Cahiers des Cartes


The Conlon Project reminded me that despite being in many ways about photography, baseball cards almost never credit the photographer who took the photo. While we can often figure out which cards were shot by the same photographer based on the location, putting a name to that photographer often required putting the pieces together from other media.

We know that Richard Noble’s portrait of Bo Jackson was used in 1990 Score because of his lawsuit against Nike. And we know that Ronald Modra shot the photo of Benito Santiago in 1991 Topps because Sports Illustrated used a different photo from that session on its cover. But there’s no credit on the cards themselves even though anyone can see that they’re above the usual standard of baseball card photography.

Where we did have photographer credits is in the Broder card realm. I don’t just mean Rob Broder’s sets either. There were a number of photographers at this time creating their own unlicensed sets—all of which are known in the hobby as Broder cards.And there are even some licensed photographers like Barry Colla whose sets have the same “Broder” look and feel. On the surface these cards look very similar to each other and remind me of Mother’s Cookies* with their emphasis on the photo and the plain Helvetica text.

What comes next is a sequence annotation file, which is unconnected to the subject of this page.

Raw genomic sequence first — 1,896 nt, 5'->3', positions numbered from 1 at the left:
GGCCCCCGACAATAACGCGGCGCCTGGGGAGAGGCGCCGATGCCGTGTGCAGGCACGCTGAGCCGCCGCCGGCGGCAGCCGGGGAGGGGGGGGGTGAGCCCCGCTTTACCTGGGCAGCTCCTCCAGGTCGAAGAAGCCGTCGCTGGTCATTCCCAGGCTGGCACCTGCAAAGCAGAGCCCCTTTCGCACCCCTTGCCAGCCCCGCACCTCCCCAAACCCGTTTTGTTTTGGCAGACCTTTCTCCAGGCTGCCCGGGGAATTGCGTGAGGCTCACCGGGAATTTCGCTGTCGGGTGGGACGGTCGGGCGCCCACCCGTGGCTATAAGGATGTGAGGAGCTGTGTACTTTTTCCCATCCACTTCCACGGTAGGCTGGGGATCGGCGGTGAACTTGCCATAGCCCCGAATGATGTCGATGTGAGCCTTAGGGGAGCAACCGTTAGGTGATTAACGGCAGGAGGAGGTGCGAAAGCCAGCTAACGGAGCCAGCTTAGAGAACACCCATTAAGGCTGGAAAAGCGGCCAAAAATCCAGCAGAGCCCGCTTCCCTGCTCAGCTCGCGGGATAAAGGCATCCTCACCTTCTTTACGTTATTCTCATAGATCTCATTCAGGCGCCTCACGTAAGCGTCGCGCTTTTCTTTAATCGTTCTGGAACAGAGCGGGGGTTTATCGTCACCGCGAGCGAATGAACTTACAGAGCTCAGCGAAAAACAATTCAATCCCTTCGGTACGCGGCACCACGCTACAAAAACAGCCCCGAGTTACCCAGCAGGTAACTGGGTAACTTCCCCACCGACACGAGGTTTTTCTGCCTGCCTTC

*I’ve been led to understand that Colla shot a lot of the Mother’s photos.

Often the photo is more of a function of someone who has access to a telephoto lens and a field-level press pass. It’s nice to see these photos but most of them aren’t anything portfolio-worthy. Sometimes though they’re clearly part of a portrait session and those are much more fun to see. Even if they’re standard baseball poses the portrait session is a more accurate gauge of the photographer’s abilities.

The backs remind me of the backs of mass-produced 8×10 photos. Name and numbering and not much else.* So they’re more like 2.5″×3.5″ photos rather than baseball cards. In many ways this makes them a wonderful artifact of the 1980s/90s freelance photography hustle where self-publishing was a feasible approach amidst the junk wax boom. The Barry Colla cards at least have some more information but the overall design still feels like an afterthought.

*That this is so close to my self-designed backs suggests I shouldn’t give my nine-year-old self such a hard time.

All of these sets—if you can call these packets of a dozen or so cards sets—were very much created to capitalize on whoever was rising on the Beckett hot list. Multiple cards of the same star player. Hot rookies. I’d snark more but it cuts very close to what I’ve seen going on with cards today where Topps is releasing an uncountable number of cards for Aaron Judge and Cody Bellinger.

The Conlon cards exist in that same late-80s, early-90s ecosystem as the Broder cards. The earlier releases are very much in the same vein of treating the cards as photographs first and cards second. I very much appreciate how they’re printed as duotones* and it’s charming how the text is an afterthought and no one thought to even provide numbering.

*Yes there’s a post with more information than you ever wanted about printing. And much to my surprise many of the cards Topps released in 2017 are actually duotones or use spot colors for the black and white images.